The X2 is a new name, and an additional model in the BMW range, without a direct predecessor. It is a lower, sleeker, sportier, and slightly less roomy counterpart to the X1. You know, like the X4 is to the X3, or the X6 to the X5.
It is a crossover for people who are willing to compromise on back seat and boot space (though not that much). In return, they get a slightly sportier drive and sleeker looks.
The tail is shorter and more vertical than theirs, to make it more parkable because it is aimed at urban people. And BMW has simplified the surfaces along the sides. At the back, an outer plastic skin on the tailgate allows its surface to be flush with the bumper. Oh, and the tail lamps have a new-to-BMW bordering crease. Up front, the kidney grilles have been effectively inverted, wider at the base than the top to make the thing apparently sniff the road.
Under the hood, BMW bases the X2 on the entry-level X1 model. They all come with a turbocharged 2.0-liter 4-cylinder engine making 228 horsepower between 5,000 rpm and 6,000 rpm and 258 pound-feet of torque from 1,450 rpm to 4,500 rpm. An eight-speed automatic transmission is standard, and with the M Sport X Package it gains a Sport mode and paddle shifters. Automatic engine stop/start technology aims to improve fuel economy, which comes in at an EPA estimate of 25 mpg in combined driving.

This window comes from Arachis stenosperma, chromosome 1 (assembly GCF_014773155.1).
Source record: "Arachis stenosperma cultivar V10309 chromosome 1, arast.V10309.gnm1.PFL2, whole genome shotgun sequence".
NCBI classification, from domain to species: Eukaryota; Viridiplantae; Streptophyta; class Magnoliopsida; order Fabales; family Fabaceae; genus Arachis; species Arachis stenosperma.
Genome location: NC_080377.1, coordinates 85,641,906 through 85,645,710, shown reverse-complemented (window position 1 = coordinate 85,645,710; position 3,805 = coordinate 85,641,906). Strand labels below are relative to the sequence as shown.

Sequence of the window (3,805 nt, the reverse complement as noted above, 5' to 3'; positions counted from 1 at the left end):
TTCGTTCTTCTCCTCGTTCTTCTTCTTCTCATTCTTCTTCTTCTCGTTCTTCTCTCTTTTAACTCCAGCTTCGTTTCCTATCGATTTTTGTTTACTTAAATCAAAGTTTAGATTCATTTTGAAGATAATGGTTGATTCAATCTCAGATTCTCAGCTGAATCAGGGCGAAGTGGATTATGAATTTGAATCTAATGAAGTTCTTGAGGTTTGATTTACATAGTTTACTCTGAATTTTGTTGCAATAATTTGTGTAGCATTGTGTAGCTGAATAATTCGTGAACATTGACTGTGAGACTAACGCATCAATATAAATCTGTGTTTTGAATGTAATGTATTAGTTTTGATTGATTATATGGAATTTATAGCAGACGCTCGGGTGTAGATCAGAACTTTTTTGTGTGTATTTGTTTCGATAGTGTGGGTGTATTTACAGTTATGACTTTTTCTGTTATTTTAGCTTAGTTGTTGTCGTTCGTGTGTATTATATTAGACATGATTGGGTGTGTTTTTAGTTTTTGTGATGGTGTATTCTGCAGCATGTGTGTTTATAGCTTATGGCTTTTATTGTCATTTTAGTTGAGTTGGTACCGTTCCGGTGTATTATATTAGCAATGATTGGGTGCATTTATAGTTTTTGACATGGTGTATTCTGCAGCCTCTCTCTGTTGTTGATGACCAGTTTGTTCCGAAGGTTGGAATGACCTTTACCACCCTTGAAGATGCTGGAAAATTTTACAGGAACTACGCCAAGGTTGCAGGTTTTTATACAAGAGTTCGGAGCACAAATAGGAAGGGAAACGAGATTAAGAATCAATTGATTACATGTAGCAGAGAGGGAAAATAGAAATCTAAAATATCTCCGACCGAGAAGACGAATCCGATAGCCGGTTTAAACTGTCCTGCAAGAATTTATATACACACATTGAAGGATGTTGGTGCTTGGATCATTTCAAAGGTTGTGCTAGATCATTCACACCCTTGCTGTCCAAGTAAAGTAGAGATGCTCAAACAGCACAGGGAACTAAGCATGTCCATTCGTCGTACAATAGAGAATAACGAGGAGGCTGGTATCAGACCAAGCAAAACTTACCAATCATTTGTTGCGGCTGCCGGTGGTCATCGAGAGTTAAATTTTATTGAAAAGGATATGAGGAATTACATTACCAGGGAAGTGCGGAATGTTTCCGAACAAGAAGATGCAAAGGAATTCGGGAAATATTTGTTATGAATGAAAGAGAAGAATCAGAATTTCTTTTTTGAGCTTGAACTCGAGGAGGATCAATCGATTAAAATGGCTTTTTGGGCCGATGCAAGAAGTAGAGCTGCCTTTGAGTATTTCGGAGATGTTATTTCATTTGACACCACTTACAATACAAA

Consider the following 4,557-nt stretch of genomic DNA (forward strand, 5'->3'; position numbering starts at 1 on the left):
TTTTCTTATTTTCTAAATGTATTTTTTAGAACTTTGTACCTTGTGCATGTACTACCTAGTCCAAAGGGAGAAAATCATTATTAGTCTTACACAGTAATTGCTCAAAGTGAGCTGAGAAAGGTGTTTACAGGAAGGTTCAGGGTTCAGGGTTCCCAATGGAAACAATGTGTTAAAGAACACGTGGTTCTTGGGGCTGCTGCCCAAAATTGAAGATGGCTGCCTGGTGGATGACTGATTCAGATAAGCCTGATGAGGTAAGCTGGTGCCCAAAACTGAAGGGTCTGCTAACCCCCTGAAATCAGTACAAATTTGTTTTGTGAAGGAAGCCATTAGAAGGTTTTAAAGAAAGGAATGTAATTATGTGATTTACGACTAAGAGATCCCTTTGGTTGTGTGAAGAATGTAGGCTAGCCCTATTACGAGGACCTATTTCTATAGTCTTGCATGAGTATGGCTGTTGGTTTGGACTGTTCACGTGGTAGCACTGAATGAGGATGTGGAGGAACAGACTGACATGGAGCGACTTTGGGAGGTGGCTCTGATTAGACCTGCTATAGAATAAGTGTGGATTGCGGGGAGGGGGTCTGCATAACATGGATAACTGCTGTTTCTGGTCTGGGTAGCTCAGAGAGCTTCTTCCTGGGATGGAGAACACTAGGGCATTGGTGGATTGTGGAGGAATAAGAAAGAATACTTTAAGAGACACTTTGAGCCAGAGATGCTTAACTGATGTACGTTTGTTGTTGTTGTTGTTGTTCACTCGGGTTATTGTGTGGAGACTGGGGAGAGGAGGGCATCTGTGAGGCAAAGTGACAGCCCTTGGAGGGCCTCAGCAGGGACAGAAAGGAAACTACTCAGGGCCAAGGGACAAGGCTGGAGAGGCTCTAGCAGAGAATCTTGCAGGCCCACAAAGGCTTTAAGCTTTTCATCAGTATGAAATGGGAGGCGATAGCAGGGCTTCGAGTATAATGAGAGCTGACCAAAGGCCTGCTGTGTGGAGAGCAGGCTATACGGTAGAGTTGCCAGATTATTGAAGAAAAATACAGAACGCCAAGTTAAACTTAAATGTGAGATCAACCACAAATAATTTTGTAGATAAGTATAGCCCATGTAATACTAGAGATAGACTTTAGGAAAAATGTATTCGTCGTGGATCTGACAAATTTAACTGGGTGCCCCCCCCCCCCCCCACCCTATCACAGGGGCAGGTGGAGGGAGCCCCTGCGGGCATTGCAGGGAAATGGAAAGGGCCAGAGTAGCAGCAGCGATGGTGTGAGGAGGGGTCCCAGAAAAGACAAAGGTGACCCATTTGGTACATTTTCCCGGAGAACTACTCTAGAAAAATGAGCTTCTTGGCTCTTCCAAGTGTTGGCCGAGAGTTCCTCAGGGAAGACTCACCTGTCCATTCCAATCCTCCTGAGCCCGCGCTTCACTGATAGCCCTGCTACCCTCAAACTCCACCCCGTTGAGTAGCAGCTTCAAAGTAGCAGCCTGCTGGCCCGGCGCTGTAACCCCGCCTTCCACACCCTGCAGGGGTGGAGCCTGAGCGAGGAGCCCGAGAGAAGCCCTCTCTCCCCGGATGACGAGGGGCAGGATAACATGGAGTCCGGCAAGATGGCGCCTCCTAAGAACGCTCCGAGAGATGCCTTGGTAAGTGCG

On the road, the X2’s ride is firm, and feels a bit heavy in a succession of tight bends. But that said, for a crossover the X2 is really very agreeable and everything happens as you’d expect.
Let’s take a look inside. Though the lead-in version comes with more conventional black cloth or a couple of shades of leather, the Sport, M Sport, and especially M Sport X trims have more colorful clothes.
I have to say, the dashboard is a model of beauty and smart design. The standard infotainment has all you need, including detailed live traffic and connected services. The top-end model has a bigger screen. Want Apple CarPlay?
You have to pay extra, but when you do the integration is brilliant; it even works over Bluetooth if you are wire-averse.
The driving position likewise is well arranged and adjustable, if not very high off the ground. Is this really an SUV?
Rear room is surprisingly useful — where passengers get vents, a 12V outlet, decent speakers, and an armrest. The trunk’s pretty good too, with a deep belly below the floor adding to its gulp.
Prices start at $37,395 for the X2 sDrive28i with front-wheel drive and no options. Or, you can pay $53,670 for the X2 xDrive28i with Premium trim, the M Sport X Package, and all of the extras.
The X2 is refined, as good to drive as any of them, and decently made and equipped. On top of that it manages to serve up a zingy new style that hardly compromises its space or usefulness. The world can’t get enough of BMW’s crossovers and this shows why.
Grant Miller is the publisher of Miami’s Community Newspapers. He may be contacted by calling 305-662-2277 or via email at Grant@CommunityNewspapers.com.